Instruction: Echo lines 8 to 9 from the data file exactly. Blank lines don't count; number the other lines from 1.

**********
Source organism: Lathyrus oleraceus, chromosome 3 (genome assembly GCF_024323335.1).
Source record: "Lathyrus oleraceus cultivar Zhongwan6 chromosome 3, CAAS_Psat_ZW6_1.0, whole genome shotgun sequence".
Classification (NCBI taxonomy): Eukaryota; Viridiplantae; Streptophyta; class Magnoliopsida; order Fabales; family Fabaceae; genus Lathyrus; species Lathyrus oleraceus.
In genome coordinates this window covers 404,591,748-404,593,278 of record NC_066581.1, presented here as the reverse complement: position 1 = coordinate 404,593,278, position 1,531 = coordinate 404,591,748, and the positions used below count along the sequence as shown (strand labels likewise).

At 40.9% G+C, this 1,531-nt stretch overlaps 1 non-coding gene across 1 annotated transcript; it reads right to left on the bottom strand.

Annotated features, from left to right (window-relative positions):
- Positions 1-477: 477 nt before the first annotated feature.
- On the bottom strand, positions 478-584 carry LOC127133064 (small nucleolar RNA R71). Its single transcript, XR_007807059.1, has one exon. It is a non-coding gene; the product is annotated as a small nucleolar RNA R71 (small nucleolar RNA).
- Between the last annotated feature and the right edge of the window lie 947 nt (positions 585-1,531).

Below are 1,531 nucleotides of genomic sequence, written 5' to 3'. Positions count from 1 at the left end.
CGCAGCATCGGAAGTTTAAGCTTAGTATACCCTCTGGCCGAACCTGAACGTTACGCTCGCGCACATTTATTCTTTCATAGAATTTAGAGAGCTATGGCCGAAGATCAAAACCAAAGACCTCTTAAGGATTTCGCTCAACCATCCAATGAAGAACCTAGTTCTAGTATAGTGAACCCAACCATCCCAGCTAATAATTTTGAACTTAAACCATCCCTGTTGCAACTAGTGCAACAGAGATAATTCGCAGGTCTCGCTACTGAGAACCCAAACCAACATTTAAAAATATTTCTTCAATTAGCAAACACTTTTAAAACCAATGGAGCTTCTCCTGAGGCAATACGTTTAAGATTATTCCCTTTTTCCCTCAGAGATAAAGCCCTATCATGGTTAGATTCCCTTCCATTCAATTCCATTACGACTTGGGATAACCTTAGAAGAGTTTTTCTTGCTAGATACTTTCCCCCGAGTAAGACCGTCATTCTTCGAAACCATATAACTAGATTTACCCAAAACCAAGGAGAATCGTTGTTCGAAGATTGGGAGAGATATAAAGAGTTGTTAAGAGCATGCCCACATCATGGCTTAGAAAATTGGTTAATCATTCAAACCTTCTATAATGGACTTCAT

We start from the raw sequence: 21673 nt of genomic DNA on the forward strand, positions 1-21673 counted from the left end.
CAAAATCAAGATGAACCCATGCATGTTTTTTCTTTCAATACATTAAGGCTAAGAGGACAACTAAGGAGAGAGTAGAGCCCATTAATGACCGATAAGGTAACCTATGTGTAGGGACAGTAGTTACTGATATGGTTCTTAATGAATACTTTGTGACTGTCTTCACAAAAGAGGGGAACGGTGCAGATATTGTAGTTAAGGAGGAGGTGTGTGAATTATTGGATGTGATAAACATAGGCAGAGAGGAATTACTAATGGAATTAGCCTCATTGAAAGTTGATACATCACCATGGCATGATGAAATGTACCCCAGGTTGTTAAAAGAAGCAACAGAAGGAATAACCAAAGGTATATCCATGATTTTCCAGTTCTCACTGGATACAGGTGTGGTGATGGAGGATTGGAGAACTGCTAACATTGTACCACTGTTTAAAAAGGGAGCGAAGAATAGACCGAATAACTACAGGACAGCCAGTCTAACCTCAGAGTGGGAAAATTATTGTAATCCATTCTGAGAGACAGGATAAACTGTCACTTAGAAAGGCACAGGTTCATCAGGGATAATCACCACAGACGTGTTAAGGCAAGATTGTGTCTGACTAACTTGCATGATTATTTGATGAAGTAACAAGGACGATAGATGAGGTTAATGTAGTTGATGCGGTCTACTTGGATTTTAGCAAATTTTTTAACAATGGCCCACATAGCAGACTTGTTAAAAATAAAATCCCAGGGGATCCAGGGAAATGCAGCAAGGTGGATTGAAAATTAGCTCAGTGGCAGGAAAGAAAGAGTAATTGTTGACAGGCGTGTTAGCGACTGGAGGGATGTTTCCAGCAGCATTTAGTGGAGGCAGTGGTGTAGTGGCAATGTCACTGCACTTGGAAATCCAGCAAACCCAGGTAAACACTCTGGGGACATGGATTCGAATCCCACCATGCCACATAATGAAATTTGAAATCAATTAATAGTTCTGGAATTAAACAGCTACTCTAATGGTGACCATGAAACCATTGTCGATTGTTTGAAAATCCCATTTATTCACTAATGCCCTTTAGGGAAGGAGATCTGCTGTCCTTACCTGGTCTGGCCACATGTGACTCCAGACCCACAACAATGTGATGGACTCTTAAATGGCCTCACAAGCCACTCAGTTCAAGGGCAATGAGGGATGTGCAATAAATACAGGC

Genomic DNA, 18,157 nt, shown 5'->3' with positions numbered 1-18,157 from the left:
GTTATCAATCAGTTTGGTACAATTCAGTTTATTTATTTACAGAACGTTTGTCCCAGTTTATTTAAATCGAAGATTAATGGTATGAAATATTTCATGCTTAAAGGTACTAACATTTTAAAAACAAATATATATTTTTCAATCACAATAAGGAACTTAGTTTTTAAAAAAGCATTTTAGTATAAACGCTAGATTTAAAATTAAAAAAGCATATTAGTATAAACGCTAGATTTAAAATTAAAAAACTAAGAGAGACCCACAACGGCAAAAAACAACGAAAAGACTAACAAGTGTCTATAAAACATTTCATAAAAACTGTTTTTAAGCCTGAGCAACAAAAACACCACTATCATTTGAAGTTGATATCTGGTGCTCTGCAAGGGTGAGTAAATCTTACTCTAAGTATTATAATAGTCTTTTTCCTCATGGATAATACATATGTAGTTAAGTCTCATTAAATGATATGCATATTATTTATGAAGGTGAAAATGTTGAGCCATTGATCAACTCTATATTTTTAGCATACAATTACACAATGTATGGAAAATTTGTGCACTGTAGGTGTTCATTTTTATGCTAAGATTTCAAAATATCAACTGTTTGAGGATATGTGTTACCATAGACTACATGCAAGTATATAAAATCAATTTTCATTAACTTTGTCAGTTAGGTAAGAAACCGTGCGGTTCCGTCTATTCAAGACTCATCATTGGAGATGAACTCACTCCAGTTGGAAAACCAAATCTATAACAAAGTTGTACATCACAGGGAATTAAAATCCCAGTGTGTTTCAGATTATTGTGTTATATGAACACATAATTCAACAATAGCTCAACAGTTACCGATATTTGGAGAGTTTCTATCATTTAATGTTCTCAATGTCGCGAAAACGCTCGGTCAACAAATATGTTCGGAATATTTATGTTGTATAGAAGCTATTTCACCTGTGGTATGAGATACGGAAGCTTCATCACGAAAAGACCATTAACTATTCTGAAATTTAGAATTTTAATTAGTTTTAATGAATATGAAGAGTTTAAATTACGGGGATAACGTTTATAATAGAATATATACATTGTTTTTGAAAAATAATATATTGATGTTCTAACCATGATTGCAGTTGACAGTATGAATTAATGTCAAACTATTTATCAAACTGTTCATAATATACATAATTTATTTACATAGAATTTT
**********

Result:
- On the bottom strand, positions 478-584 carry LOC127133064 (small nucleolar RNA R71). Its single transcript, XR_007807059.1, has one exon. It is a non-coding gene; the product is annotated as a small nucleolar RNA R71 (small nucleolar RNA).
- Between the last annotated feature and the right edge of the window lie 947 nt (positions 585-1,531).